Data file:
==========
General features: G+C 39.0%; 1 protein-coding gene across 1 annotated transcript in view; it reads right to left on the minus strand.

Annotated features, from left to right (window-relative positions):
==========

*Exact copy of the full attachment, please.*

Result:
General features: G+C 39.0%; 1 protein-coding gene across 1 annotated transcript in view; it reads right to left on the minus strand.

Annotated features, from left to right (window-relative positions):